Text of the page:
Okonjima Nature Reserve

Okonjima Nature Reserve is halfway between Windhoek and the Etosha National Park; a 2 ½ hour drive either way. Therefore; it is an excellent stop en route to Etosha; but it is also; well worth staying over for a night or two.

Namibia is home to the world’s largest wild and free-roaming cheetah population. Due to commercial farming and urbanization encroaching on wild habitats; cheetahs and leopards often roam on the 7 000 odd commercial farms found in the country. Occasionally; they prey on their livestock and therefore; are subsequently killed by the farmers.

Okonjima Nature Reserve is home to the AfriCat Foundation; a Carnivore Conservation initiative. AfriCat takes care of the carnivores until they are rehabilitated and can be released back into the wild. Additionally; it allows them to become completely independent hunters; in a protected area right in the middle of commercial farmland!

Okonjima Nature Reserve is now one of the premier places to be educated about conservation and observe carnivores; and other endangered species; like the aardvark, pangolin, and brown hyaena in the wild. Its’ emphasis on authenticity has made it a jewel in Namibian tourism. Part of the symbiotic relationship is that monies raised through the Okonjima Nature Reserve; help to fund the important conservation research (AfriCat Foundation) programs and education projects.

The Okonjima Nature Reserve is home to and runs extensive research projects on rare and endangered species, big and small.


Their dream is to turn the nature reserve that was once denuded farmland; back to its natural state, last seen 200 years ago. This dream must be sustainable and must benefit local communities for it to survive the tide of change in Africa. This ongoing project is close to removing the majority of internal fences, managing water resources and hides; has opened new bush roads, and is removing undesirable vegetation as part of its de-bushing efforts.

Okonjima’s lodges and The AfriCat Foundation have embraced tourism as both a conservation strategy and sustainable business model. This close relationship has resulted in the creation of this large reserve; providing refuge for some of Namibia’s most vulnerable carnivores; as well as a platform for environmental education and funding for relevant conservation activities.


An increasing number of lodges and volunteer programs keep cheetahs, leopards, and other wild animals in captivity; under the pretense of conservation for the entertainment of their guests. Walking with cheetahs and lions, touching and cuddling cubs, or any direct human / animal contact; is unnatural and often results in poor living conditions; when compared to the wild. Not to mention; the stress placed on the animals; or even possible links to the canned hunting trade. Revenue earned through showcasing and interacting with these captive cheetahs rarely goes back into conservation and; the growing practice of catching wild cheetahs is threatening the numbers of wild populations.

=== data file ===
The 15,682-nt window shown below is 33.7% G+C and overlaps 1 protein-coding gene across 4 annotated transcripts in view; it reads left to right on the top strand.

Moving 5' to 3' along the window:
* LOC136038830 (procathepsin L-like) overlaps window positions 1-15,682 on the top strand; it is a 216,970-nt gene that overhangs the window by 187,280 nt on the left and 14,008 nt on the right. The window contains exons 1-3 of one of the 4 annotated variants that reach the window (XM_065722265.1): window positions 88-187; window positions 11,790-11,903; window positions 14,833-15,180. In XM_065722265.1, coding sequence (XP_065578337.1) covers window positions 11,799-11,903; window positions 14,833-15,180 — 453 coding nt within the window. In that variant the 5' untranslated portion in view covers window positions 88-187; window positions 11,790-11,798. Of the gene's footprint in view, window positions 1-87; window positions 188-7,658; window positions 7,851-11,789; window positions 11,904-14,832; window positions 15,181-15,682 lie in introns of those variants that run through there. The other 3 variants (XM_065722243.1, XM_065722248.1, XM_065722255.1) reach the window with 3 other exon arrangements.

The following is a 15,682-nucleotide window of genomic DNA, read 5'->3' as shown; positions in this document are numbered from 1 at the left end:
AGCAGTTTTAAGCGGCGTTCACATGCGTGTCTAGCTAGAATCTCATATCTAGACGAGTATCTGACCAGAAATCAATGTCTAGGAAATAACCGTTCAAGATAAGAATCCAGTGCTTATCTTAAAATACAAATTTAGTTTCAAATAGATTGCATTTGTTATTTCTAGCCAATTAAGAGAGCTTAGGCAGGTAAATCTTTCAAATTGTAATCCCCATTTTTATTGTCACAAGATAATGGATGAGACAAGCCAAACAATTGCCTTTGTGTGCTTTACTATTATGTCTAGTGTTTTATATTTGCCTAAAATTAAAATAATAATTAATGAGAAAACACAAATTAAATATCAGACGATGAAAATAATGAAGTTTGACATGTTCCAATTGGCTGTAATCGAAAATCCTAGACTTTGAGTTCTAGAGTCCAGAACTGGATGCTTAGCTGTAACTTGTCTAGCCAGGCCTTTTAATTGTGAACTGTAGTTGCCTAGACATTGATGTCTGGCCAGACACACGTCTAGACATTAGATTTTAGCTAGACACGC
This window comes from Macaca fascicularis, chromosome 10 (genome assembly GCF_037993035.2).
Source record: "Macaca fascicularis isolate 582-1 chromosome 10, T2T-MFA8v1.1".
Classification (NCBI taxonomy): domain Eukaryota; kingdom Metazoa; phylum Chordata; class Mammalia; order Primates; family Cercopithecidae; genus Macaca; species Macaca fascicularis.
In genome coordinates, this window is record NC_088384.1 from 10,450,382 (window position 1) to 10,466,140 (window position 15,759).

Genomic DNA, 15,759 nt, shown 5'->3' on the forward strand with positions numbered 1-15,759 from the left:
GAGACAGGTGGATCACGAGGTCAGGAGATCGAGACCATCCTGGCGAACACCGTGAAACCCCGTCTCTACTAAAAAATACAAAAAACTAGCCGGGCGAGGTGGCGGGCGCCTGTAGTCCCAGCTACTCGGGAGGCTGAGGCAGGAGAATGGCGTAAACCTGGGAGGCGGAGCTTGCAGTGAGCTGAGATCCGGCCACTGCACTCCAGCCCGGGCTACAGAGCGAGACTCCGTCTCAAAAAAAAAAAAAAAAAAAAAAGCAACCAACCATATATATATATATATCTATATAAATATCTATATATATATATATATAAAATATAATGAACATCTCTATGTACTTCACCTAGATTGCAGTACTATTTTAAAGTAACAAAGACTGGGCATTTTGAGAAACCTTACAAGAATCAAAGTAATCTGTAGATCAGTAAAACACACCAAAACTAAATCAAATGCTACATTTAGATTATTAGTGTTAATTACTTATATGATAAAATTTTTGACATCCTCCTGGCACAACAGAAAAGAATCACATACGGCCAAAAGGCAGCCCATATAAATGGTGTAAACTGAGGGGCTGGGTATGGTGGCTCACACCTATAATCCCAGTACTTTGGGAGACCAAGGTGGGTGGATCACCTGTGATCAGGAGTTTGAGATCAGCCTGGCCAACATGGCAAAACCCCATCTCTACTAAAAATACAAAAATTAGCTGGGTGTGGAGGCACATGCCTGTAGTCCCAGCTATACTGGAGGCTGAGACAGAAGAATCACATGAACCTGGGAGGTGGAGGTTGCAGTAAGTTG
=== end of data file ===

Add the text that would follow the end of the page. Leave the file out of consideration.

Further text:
Okonjima supports the conservation of wild animals in their NATURAL HABITAT. The AfriCat Foundation has rehabilitated 86% of the animals that have come through Okonjima however; those that aren’t able to be rehabilitated and released into the wild are looked after in a humane manner; that does not involve any direct interactions with humans.
They become The AfriCat Foundation’s educational species ambassadors. The Foundation has also adopted unwanted cheetahs; when lodge owners or farmers decide they are no longer worth keeping.

Okonjima brown hyena project
Okonjima brown hyena project

Okonjima Safari and birding

Game drives and guided bush walks offer visitors an intimate, up-close perspective of Namibia’s wildlife and especially; its most protected species. The Okonjima Nature Reserve is home to and runs extensive research projects on rare and endangered species big and small.

The landscapes within the Okonjima Nature Reserve; make it the perfect birding destination. With its elevated sandy plateau between the major escarpments of the Omboroko Mountains; mixed woodland and acacia thornveld plains; there are over 250 migratory and native bird species.  Alongside predators and diverse wildlife; guests can expect to see up to 100 bird species during a short stay; even more, if the annual rains have recently fallen. Spending hours out in the bush each day; knowledgeable guides make birding on Okonjima an exciting activity; as they share their passion for Namibian birdlife.

Okonjima birdlife
Okonjima Nature Reserve birdlife – Pale Chanting Goshawk

Between early morning and afternoon game drives; guests may go on self-guided hikes on one of the three hiking trails. The clearly marked trails vary between four and six kilometers and they meander along with the spectacular landscapes; where wildlife and birdlife abound.

Day visitors will be able to spend a short time at AfriCat’s Carnivore Care & Information Centre; which offers you valuable insight into the work of the Foundation. Your visit to AfriCat will include a short guided drive to the AfriCat Care Centre; to meet some of our carnivore ambassadors.

Some of our self-drive and guided tours either stop or stay at Okonjima Nature Reserve and the Africat Centre.